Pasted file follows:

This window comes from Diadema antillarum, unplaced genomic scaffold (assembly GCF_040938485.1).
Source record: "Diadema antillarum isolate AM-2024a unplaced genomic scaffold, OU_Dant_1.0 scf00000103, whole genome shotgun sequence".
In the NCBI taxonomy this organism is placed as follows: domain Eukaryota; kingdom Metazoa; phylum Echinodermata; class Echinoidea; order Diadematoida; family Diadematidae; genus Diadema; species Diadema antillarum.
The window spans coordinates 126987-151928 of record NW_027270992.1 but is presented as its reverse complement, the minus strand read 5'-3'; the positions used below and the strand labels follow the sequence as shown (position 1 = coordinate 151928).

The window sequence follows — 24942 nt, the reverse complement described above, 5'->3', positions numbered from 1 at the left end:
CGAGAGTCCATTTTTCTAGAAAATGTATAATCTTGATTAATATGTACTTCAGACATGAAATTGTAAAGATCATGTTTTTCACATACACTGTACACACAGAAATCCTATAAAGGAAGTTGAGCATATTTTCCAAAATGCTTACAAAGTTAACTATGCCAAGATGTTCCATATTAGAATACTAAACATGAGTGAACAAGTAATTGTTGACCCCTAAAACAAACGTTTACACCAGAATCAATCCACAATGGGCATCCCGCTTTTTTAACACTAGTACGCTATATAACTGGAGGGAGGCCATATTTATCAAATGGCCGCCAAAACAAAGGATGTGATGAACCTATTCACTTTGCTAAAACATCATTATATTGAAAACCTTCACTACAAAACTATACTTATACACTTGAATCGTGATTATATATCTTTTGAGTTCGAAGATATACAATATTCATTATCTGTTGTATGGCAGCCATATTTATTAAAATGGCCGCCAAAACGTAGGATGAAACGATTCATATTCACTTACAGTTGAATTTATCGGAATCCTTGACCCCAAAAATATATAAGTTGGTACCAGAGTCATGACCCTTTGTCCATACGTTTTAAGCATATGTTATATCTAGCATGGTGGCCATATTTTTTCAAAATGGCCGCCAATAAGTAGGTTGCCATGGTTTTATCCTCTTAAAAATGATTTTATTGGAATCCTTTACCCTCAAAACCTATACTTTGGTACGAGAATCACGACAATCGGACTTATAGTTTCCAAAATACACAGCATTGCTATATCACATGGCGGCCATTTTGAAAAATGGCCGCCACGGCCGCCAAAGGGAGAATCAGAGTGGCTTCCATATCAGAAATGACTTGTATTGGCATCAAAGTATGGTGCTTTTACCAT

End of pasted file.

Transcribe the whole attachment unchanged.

This window comes from Diadema antillarum, unplaced genomic scaffold (assembly GCF_040938485.1).
Source record: "Diadema antillarum isolate AM-2024a unplaced genomic scaffold, OU_Dant_1.0 scf00000103, whole genome shotgun sequence".
In the NCBI taxonomy this organism is placed as follows: domain Eukaryota; kingdom Metazoa; phylum Echinodermata; class Echinoidea; order Diadematoida; family Diadematidae; genus Diadema; species Diadema antillarum.
The window spans coordinates 126987-151928 of record NW_027270992.1 but is presented as its reverse complement, the minus strand read 5'-3'; the positions used below and the strand labels follow the sequence as shown (position 1 = coordinate 151928).

The window sequence follows — 24942 nt, the reverse complement described above, 5'->3', positions numbered from 1 at the left end:
CGAGAGTCCATTTTTCTAGAAAATGTATAATCTTGATTAATATGTACTTCAGACATGAAATTGTAAAGATCATGTTTTTCACATACACTGTACACACAGAAATCCTATAAAGGAAGTTGAGCATATTTTCCAAAATGCTTACAAAGTTAACTATGCCAAGATGTTCCATATTAGAATACTAAACATGAGTGAACAAGTAATTGTTGACCCCTAAAACAAACGTTTACACCAGAATCAATCCACAATGGGCATCCCGCTTTTTTAACACTAGTACGCTATATAACTGGAGGGAGGCCATATTTATCAAATGGCCGCCAAAACAAAGGATGTGATGAACCTATTCACTTTGCTAAAACATCATTATATTGAAAACCTTCACTACAAAACTATACTTATACACTTGAATCGTGATTATATATCTTTTGAGTTCGAAGATATACAATATTCATTATCTGTTGTATGGCAGCCATATTTATTAAAATGGCCGCCAAAACGTAGGATGAAACGATTCATATTCACTTACAGTTGAATTTATCGGAATCCTTGACCCCAAAAATATATAAGTTGGTACCAGAGTCATGACCCTTTGTCCATACGTTTTAAGCATATGTTATATCTAGCATGGTGGCCATATTTTTTCAAAATGGCCGCCAATAAGTAGGTTGCCATGGTTTTATCCTCTTAAAAATGATTTTATTGGAATCCTTTACCCTCAAAACCTATACTTTGGTACGAGAATCACGACAATCGGACTTATAGTTTCCAAAATACACAGCATTGCTATATCACATGGCGGCCATTTTGAAAAATGGCCGCCACGGCCGCCAAAGGGAGAATCAGAGTGGCTTCCATATCAGAAATGACTTGTATTGGCATCAAAGTATGGTGCTTTTACCAT